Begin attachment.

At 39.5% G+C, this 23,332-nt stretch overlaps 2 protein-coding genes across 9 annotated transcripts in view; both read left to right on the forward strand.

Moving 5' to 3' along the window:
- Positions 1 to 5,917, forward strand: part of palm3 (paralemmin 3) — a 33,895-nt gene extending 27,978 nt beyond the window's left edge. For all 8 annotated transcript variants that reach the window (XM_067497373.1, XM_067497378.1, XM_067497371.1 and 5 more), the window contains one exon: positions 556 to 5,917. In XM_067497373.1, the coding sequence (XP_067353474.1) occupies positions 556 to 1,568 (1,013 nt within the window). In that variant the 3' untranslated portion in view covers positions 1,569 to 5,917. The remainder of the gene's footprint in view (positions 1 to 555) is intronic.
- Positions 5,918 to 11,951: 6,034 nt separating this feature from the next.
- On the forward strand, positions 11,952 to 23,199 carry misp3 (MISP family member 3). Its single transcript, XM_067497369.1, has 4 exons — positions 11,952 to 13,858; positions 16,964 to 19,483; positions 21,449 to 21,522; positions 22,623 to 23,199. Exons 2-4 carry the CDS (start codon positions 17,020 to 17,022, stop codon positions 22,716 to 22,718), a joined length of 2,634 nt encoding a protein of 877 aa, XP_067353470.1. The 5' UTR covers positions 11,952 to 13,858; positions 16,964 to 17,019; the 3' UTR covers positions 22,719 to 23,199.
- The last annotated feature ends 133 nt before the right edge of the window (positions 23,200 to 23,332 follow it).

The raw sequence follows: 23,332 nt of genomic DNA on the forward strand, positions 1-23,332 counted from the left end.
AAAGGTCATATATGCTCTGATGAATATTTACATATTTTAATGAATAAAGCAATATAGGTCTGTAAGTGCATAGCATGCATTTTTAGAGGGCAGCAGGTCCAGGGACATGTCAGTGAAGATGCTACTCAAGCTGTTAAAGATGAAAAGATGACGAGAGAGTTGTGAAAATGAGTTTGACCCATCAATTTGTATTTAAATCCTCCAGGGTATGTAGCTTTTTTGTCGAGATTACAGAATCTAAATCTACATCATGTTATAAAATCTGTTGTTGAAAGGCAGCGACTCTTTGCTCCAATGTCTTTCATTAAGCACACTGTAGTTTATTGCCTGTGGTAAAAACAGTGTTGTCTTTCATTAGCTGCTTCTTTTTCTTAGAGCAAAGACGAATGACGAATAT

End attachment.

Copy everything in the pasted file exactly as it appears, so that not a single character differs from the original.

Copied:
At 39.5% G+C, this 23,332-nt stretch overlaps 2 protein-coding genes across 9 annotated transcripts in view; both read left to right on the forward strand.

Moving 5' to 3' along the window:
- Positions 1 to 5,917, forward strand: part of palm3 (paralemmin 3) — a 33,895-nt gene extending 27,978 nt beyond the window's left edge. For all 8 annotated transcript variants that reach the window (XM_067497373.1, XM_067497378.1, XM_067497371.1 and 5 more), the window contains one exon: positions 556 to 5,917. In XM_067497373.1, the coding sequence (XP_067353474.1) occupies positions 556 to 1,568 (1,013 nt within the window). In that variant the 3' untranslated portion in view covers positions 1,569 to 5,917. The remainder of the gene's footprint in view (positions 1 to 555) is intronic.
- Positions 5,918 to 11,951: 6,034 nt separating this feature from the next.
- On the forward strand, positions 11,952 to 23,199 carry misp3 (MISP family member 3). Its single transcript, XM_067497369.1, has 4 exons — positions 11,952 to 13,858; positions 16,964 to 19,483; positions 21,449 to 21,522; positions 22,623 to 23,199. Exons 2-4 carry the CDS (start codon positions 17,020 to 17,022, stop codon positions 22,716 to 22,718), a joined length of 2,634 nt encoding a protein of 877 aa, XP_067353470.1. The 5' UTR covers positions 11,952 to 13,858; positions 16,964 to 17,019; the 3' UTR covers positions 22,719 to 23,199.
- The last annotated feature ends 133 nt before the right edge of the window (positions 23,200 to 23,332 follow it).

The raw sequence follows: 23,332 nt of genomic DNA on the forward strand, positions 1-23,332 counted from the left end.
AAAGGTCATATATGCTCTGATGAATATTTACATATTTTAATGAATAAAGCAATATAGGTCTGTAAGTGCATAGCATGCATTTTTAGAGGGCAGCAGGTCCAGGGACATGTCAGTGAAGATGCTACTCAAGCTGTTAAAGATGAAAAGATGACGAGAGAGTTGTGAAAATGAGTTTGACCCATCAATTTGTATTTAAATCCTCCAGGGTATGTAGCTTTTTTGTCGAGATTACAGAATCTAAATCTACATCATGTTATAAAATCTGTTGTTGAAAGGCAGCGACTCTTTGCTCCAATGTCTTTCATTAAGCACACTGTAGTTTATTGCCTGTGGTAAAAACAGTGTTGTCTTTCATTAGCTGCTTCTTTTTCTTAGAGCAAAGACGAATGACGAATAT